I used to like plain text.
Those binary files seem so uptight and impenetrable. By contrast, plain text
files are open and accessible—pop them in any editor,
away to slice and dice. So many tools—so convenient!
But, I want to talk about a shortcoming of plain text.
The two meanings in text
In text files, the
newline characters are special because they have a
universally agreed upon meaning—there is no question about how the file is
structured in terms of lines. You could say the newline is part of the core
syntax of text files and implies a specific visual and structural meaning.
However, text almost always encodes another structure—one that comes from the program that interprets it. For instance, configuration files have sections and sub-sections, programming languages have classes, methods, and so on. The syntax for this structure is unique for each context.
The problem, then, is that generic tools can only work with the core syntax of text, not the interpreted structure:
- Source control “diffs” show which lines were added or deleted
- Counters show how many lines are in a file
- Up and down arrow in editors navigate lines
It would be a lot more meaningful if these tools could work with the richer meaning instead. Tools can be made to do this (editors do this to different degrees already), but only by implementing special support to parse each custom syntax.
What if plain text had included special invisible characters that could indicate nesting? After all, aren’t all control characters arbitrary anyway?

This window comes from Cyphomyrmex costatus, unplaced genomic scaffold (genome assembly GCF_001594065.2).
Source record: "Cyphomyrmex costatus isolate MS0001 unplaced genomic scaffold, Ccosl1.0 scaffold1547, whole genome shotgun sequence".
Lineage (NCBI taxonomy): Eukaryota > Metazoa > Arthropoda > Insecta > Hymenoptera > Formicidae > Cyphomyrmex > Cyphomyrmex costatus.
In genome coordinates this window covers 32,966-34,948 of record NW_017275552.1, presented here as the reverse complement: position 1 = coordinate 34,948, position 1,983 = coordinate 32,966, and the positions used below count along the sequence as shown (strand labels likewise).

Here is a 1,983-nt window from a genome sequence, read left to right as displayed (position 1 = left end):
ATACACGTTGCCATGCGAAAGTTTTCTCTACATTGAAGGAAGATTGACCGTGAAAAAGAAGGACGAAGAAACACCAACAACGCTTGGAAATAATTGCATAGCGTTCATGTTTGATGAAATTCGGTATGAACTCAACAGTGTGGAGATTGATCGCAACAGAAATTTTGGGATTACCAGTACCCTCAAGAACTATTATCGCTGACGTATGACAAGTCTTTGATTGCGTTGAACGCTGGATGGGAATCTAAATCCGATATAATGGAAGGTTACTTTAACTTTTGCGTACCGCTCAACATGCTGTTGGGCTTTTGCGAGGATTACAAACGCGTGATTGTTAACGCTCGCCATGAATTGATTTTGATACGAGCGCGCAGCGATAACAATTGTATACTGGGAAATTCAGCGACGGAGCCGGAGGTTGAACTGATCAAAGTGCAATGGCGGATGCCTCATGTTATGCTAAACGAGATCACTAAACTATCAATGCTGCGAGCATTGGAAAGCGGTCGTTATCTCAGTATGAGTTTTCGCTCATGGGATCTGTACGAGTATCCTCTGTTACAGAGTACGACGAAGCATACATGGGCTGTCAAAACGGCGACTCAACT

You would be able to encode a tree of nodes instead of a sequence of lines in this ubiquitous file format. Languages designed in such a world would not invent syntax just for the purpose of nesting (they would still need keywords to attach meaning to the nodes). Generic tools would offer tree semantics. Source control diffs could report something like:
+ Node 'class Shiny()' added at position 3, with 10 children, 105 in subtree
- Node 'def rusty()' deleted at position 4.2, with 33 children
Editors would be tree editors, not line editors. Overall, things would have been incrementally better, at least in my imagination. So now, every time I see a line based diff, it’s just a little annoying when I have to mentally map the diff to something more meaningful.
Slightly more bothersome is the feeling that we are stuck with plain text—it’s a file format that wasn’t designed to evolve, and it’s not a great thing to be stuck with. I'll leave that as the closing thought for now, and revisit this general topic in a future post.
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